The Doctor of Nursing Practice Role in Health Care

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The evolving needs of patients and the increasing complexity of health care delivery models have created a demand for many specialized health care professionals, including advanced practice nurses. Highly educated nurse practitioners have an important role, holding a variety of managerial and executive positions that greatly impact the health care industry.

To learn more, check out the infographic below created by Bradley University’s Online Doctor of Nursing Practice program.

How DNP-prepared nurses can take on a number of roles to combat the projected physician shortage.

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The Need for Doctorally Prepared Nurses

What is a DNP?

The Doctor of Nursing Practice (DNP) is an advanced degree educating nursing in leadership, quality improvement and evidence-based practice.

Why DNP-Prepared Nurses are Needed in Health Care

A shortage of doctors in the U.S. requires nurse leaders with a higher level of education and preparedness. According to a study by the Association of American Medical Colleges, the U.S. will face a shortage of between 40,800 and 104,900 physicians by 2030. Due to increasing American health care demands, nurses should have the highest level of scientific knowledge and practice expertise to provide a high level of quality care and patient safety. Nurses with advanced education can help greatly, as they may prevent deficits in health care, including preventable medical errors, lack of care for chronic conditions, and poor and limited access to timely care.

Unfortunately, there’s a lack of nursing faculty for training the next generation for advanced practice nurses. According to an American Association of Colleges of Nursing report, 2016 saw American nursing schools turned away 64,067 qualified applicants from bachelor’s and graduate nursing programs due to lack of faculty and other factors.

Skills and Responsibilities

Key Skills for DNP-Prepared Nurses

There are several essential competencies DNP-prepared nurses should possess beyond having a high level of scientific and medical knowledge. These include strong leadership, critical, strategic planning, and organizational management skills. They also need to have strong knowledge of the administrative and business side of health care, including an understanding of politics and health care policy and well-develop business and financial acumen.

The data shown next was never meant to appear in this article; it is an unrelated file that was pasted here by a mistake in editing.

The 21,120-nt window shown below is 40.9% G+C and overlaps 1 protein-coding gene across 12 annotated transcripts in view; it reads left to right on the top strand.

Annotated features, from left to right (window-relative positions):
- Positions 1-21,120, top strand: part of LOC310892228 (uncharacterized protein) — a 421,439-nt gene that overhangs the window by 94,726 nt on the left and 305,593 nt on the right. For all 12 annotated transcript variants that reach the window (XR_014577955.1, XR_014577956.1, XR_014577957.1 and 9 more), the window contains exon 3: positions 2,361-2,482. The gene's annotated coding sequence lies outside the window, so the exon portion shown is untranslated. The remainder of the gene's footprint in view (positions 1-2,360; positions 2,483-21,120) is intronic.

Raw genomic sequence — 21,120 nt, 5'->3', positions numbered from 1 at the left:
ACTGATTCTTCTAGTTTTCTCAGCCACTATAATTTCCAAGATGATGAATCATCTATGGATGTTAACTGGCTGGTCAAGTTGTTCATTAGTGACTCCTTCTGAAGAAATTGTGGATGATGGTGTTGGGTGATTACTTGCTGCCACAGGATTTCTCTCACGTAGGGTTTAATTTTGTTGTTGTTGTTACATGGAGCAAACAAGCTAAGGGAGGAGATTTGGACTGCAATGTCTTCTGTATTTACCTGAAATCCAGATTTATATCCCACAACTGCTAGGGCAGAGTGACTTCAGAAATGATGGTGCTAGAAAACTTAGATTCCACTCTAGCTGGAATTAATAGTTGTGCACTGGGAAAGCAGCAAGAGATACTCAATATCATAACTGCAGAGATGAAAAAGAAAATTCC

Roles and Responsibilities of DNPs

An effective DNP will be charged with handling several tasks as part of their typical daily duties. They’ll chiefly be focused on patient-centered care, and this objective contains several branches. For instance, they’ll commonly work in collaboration with disciplinary teams. They’ll also be responsible for understanding and utilizing tech-driven innovations within a health care setting, such as information systems and health informatics. They’ll also take on several leadership-related duties related to health care administration, policy and education, roles that could include tasks like mentoring nurses or advancing the nursing profession as a nurse educator. Finally, they may be positioned to use their role for evaluating practice and making quality improvements, as well as advocating for changes and improvements in health care policies.

Comparing Nursing Positions

One of the top DNP-prepared nursing positions that nurses can pursue is the role of Chief Nursing Officer, or CNO. This position requires either a Master’s or doctoral degree, and its predicted to have a 20% job growth between 2016 and 2026. The median annual salary for the role is around $125,400.

Nurse scientist is another position that can be obtained by a DNP-prepped nurse. Like a CNO, this role requires either a Master’s or doctoral degree. The position features a median annual salary of roughly $82,100, and has a 13% predicted job growth between 2016 and 2026.

A third DNP-prepared nursing position potentially available is the position of nursing instructor and teacher. The position requires a doctoral degree and has a projected job growth of 24% from 2016 and 2026. The median annual salary associated with the role is around $71,300.

Other nursing positions include registered nurse, nurse practitioner, and nurse midwife. A registered nurse and nurse midwife both require either a bachelor’s or associate degree, while a nurse practitioner requires a Master’s degree. A nurse practitioner has the largest projected job growth of the trio, with a 36% predicted growth between 2016 and 2026. In comparison, the nurse midwife position has a 21% predicted growth during that interim, and the registered nurse position had a 15% percent growth during the same time span. Nurse practitioners also had the highest median annual salary of the threesome at roughly $103,900, followed by nurse midwife ($100,600), and registered nurse ($70,000).

Conclusion

There are many opportunities for advanced practice nurses in health care. Those interested in furthering their careers with a Doctor of Nursing Practice can become leaders in an evolving health care industry and make a significant impact in the delivery of high-quality patient care.